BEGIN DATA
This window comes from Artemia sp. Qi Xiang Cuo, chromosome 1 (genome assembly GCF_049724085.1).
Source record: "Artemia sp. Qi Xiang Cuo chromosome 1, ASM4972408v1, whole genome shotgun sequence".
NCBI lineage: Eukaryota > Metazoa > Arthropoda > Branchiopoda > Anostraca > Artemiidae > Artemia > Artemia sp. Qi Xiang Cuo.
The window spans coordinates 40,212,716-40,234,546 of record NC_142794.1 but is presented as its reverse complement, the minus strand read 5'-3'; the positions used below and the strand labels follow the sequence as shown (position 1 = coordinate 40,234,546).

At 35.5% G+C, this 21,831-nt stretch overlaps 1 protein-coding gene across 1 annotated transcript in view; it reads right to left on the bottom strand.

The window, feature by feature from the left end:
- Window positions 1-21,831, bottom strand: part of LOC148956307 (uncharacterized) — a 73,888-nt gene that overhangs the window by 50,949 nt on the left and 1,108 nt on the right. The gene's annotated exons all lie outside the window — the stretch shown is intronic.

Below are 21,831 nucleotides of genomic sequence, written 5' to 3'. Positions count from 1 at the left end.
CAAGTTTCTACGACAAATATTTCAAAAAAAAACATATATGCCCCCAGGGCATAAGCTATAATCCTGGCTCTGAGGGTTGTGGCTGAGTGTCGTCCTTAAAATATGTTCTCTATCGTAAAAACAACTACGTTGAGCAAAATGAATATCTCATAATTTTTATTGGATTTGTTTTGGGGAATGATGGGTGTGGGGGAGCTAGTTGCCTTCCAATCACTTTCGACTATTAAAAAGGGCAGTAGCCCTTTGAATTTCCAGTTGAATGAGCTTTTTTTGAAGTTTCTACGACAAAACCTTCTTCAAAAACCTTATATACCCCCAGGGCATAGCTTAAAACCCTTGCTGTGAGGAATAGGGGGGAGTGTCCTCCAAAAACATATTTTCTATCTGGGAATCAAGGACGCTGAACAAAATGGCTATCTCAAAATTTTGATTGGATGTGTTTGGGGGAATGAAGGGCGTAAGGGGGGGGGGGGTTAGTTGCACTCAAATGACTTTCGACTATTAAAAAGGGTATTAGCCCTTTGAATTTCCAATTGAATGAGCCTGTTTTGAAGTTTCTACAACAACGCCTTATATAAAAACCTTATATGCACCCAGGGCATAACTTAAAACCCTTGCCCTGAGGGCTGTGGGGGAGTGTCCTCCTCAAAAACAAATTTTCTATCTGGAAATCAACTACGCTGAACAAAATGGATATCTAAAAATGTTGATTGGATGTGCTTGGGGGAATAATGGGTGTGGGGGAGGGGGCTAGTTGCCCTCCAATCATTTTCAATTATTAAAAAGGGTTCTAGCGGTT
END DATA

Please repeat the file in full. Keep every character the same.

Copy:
This window comes from Artemia sp. Qi Xiang Cuo, chromosome 1 (genome assembly GCF_049724085.1).
Source record: "Artemia sp. Qi Xiang Cuo chromosome 1, ASM4972408v1, whole genome shotgun sequence".
NCBI lineage: Eukaryota > Metazoa > Arthropoda > Branchiopoda > Anostraca > Artemiidae > Artemia > Artemia sp. Qi Xiang Cuo.
The window spans coordinates 40,212,716-40,234,546 of record NC_142794.1 but is presented as its reverse complement, the minus strand read 5'-3'; the positions used below and the strand labels follow the sequence as shown (position 1 = coordinate 40,234,546).

At 35.5% G+C, this 21,831-nt stretch overlaps 1 protein-coding gene across 1 annotated transcript in view; it reads right to left on the bottom strand.

The window, feature by feature from the left end:
- Window positions 1-21,831, bottom strand: part of LOC148956307 (uncharacterized) — a 73,888-nt gene that overhangs the window by 50,949 nt on the left and 1,108 nt on the right. The gene's annotated exons all lie outside the window — the stretch shown is intronic.

Below are 21,831 nucleotides of genomic sequence, written 5' to 3'. Positions count from 1 at the left end.
CAAGTTTCTACGACAAATATTTCAAAAAAAAACATATATGCCCCCAGGGCATAAGCTATAATCCTGGCTCTGAGGGTTGTGGCTGAGTGTCGTCCTTAAAATATGTTCTCTATCGTAAAAACAACTACGTTGAGCAAAATGAATATCTCATAATTTTTATTGGATTTGTTTTGGGGAATGATGGGTGTGGGGGAGCTAGTTGCCTTCCAATCACTTTCGACTATTAAAAAGGGCAGTAGCCCTTTGAATTTCCAGTTGAATGAGCTTTTTTTGAAGTTTCTACGACAAAACCTTCTTCAAAAACCTTATATACCCCCAGGGCATAGCTTAAAACCCTTGCTGTGAGGAATAGGGGGGAGTGTCCTCCAAAAACATATTTTCTATCTGGGAATCAAGGACGCTGAACAAAATGGCTATCTCAAAATTTTGATTGGATGTGTTTGGGGGAATGAAGGGCGTAAGGGGGGGGGGGGTTAGTTGCACTCAAATGACTTTCGACTATTAAAAAGGGTATTAGCCCTTTGAATTTCCAATTGAATGAGCCTGTTTTGAAGTTTCTACAACAACGCCTTATATAAAAACCTTATATGCACCCAGGGCATAACTTAAAACCCTTGCCCTGAGGGCTGTGGGGGAGTGTCCTCCTCAAAAACAAATTTTCTATCTGGAAATCAACTACGCTGAACAAAATGGATATCTAAAAATGTTGATTGGATGTGCTTGGGGGAATAATGGGTGTGGGGGAGGGGGCTAGTTGCCCTCCAATCATTTTCAATTATTAAAAAGGGTTCTAGCGGTT